Fake accident gives real lesson
June 11, 2008 · Updated 1:04 PM
One person arrested, two people dead and dozens, if not hundreds of lives were changed forever.
Central Kitsap High School seniors were witnesses to what could happen if they get drunk and get behind the wheel of a car. The second annual Mock Crash event, sponsored by Mothers Against Drunk Driving, was Tuesday in preparation for tonights senior prom.
In this case, the drunk driver didnt go to jail. Two of his classmates werent really dead and the coroner didnt have to drop devastating news on someones doorstep.
Event organizers hope hundreds of minds were changed and dozens of lives are saved because of the pretend crash.
It really makes a difference. Its better than writing tickets to people or scraping bodies up off the highway, said Kitsap County Sheriff Steve Boyer.
I hope you enjoy this, but you dont like it, Boyer told the nearly 400 seniors.
At Tuesdays crash students heard a frantic 911 call and blue tarps were pulled off two demolished cars. A sedan collided with a mini van, both were filled with prom-goers.
Stephanie Parks, a senior, screamed hysterically as her date, the drunk driver got out and surveyed the damage. Both were covered in stage blood.
Parks was later strapped to a backboard and placed in an aid unit.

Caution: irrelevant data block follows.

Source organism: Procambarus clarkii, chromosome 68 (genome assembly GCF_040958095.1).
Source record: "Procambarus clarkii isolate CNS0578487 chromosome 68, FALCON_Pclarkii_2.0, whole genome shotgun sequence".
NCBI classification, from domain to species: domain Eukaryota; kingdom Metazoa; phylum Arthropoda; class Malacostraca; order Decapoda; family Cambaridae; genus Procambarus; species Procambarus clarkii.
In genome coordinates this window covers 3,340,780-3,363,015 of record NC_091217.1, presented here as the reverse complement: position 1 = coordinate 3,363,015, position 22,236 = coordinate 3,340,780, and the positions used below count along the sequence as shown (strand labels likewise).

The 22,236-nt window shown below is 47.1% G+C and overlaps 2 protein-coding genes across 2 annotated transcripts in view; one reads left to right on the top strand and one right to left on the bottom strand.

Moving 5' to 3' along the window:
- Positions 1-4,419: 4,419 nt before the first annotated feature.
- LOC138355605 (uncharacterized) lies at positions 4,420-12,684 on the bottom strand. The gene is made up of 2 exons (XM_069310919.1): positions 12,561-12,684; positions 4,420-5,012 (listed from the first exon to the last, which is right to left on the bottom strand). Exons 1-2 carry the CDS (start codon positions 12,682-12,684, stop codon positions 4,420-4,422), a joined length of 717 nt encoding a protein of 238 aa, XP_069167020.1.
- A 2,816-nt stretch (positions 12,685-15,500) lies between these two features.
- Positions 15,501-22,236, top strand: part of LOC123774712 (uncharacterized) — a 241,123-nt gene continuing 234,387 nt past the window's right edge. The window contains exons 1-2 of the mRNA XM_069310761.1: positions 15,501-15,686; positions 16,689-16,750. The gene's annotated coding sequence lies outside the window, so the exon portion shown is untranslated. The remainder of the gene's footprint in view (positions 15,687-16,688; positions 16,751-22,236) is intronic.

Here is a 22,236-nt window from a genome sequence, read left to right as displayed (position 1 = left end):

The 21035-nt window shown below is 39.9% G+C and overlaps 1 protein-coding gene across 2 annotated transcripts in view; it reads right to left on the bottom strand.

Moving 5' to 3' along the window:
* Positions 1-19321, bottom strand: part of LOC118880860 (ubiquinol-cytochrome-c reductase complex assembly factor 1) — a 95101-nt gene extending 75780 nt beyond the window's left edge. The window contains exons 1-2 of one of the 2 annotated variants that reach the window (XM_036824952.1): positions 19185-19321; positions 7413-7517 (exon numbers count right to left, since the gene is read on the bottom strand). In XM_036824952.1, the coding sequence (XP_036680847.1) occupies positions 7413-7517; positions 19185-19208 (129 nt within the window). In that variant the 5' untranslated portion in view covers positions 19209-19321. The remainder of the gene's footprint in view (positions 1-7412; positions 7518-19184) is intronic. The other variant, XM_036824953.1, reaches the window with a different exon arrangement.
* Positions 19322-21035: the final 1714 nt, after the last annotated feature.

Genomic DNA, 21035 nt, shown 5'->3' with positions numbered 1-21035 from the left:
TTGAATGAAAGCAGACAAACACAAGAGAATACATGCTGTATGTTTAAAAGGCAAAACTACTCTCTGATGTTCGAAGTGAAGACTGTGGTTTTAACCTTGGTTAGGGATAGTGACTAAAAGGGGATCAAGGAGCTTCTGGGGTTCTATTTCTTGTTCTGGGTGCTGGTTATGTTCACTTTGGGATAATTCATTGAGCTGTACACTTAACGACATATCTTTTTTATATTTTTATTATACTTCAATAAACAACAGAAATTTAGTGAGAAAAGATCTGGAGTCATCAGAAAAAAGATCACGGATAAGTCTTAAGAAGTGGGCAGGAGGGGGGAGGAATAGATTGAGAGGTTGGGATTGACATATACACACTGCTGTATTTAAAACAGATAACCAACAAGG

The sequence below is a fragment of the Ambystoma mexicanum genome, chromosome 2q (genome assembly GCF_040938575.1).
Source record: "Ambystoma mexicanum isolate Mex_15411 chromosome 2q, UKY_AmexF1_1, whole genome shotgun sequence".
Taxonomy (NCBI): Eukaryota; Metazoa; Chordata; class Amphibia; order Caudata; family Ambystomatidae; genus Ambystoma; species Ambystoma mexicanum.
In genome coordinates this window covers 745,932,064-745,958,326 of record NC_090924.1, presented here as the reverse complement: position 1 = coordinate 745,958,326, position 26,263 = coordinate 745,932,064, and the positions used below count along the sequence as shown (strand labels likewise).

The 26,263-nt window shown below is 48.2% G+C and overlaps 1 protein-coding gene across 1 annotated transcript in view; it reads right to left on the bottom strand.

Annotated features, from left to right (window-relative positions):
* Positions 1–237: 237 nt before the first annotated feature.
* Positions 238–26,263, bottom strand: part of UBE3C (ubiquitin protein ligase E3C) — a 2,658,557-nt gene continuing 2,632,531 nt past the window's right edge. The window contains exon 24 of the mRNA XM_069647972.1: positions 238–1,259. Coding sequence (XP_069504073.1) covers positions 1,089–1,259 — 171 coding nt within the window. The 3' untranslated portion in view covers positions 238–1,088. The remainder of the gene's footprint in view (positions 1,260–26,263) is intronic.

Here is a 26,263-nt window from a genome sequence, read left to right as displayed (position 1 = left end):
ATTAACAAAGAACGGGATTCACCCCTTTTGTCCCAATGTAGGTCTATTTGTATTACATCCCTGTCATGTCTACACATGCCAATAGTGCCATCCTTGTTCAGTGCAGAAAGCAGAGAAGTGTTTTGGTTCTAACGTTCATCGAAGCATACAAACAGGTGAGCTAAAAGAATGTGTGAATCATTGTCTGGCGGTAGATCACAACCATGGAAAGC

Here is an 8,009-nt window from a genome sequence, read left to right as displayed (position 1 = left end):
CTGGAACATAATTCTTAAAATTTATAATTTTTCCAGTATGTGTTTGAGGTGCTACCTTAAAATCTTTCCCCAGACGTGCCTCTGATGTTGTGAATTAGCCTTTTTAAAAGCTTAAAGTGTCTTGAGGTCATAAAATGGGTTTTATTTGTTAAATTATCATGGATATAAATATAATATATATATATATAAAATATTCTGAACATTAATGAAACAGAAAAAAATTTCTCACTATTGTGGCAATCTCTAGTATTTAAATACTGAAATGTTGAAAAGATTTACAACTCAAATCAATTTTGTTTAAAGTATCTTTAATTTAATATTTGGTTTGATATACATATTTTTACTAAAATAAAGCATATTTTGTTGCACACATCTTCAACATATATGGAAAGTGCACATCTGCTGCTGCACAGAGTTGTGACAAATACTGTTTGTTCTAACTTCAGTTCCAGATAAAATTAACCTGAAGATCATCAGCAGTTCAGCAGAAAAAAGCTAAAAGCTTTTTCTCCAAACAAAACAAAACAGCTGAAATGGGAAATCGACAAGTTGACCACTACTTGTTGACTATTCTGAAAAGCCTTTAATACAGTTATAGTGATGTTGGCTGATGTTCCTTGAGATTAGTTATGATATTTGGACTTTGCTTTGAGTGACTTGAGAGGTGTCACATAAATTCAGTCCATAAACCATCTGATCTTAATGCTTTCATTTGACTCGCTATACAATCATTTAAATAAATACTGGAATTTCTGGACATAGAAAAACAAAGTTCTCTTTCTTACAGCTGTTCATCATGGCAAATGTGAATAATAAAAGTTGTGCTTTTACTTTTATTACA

It felt real, Parks said after the demonstration was over.
Reith Walls, who portrayed the perpetrator, was arrested on two counts of vehicular homicide.
It was interesting. Ive never had alcohol in my life, he said. He called the experience unsettling and said he was chosen for the role because Im the last person anyone would think of, when it came to drunk driving.
Seconds later a Central Kitsap Fire & Rescue engine and aid unit drove up to the scene. State Patrol and Kitsap County Sheriffs deputies followed.
Four other prom goers in the mini van did not fare as well. The crushed van was on its side. One victim was hanging out the vans window. Another was trapped for several minutes as firefighters worked to free her. Both were pronounced dead at the scene.
It was scary lying in the coroners van. People really lie there in silence theyre done, said Tyson Hicks. Firefighters pulled him from the wrecked mini vans window and pretended to perform CPR. The coroners office was called. Hicks was wrapped in plastic, placed in a body bag and slid into the coroners van.
It was shocking, said John Winsper who was one of the seriously injured students. He saw the mock crash last year, but participating in it was far more intense.
It hurts, he said.
Deputy Russ Clithero narrated the sequence of events. First, law enforcement determined who the driver was. Because officers suspected alcohol was a factor, field sobriety tests are given. Although a suspect can refuse a breath test, if they are arrested for vehicular homicide a blood test is mandatory.
Last year Kitsap County deputies responded to 20 fatal or serious-injury crashes.
I would say about 90 percent of them involved alcohol, Clithero said.
School officials said there were no alcohol issues at last years prom.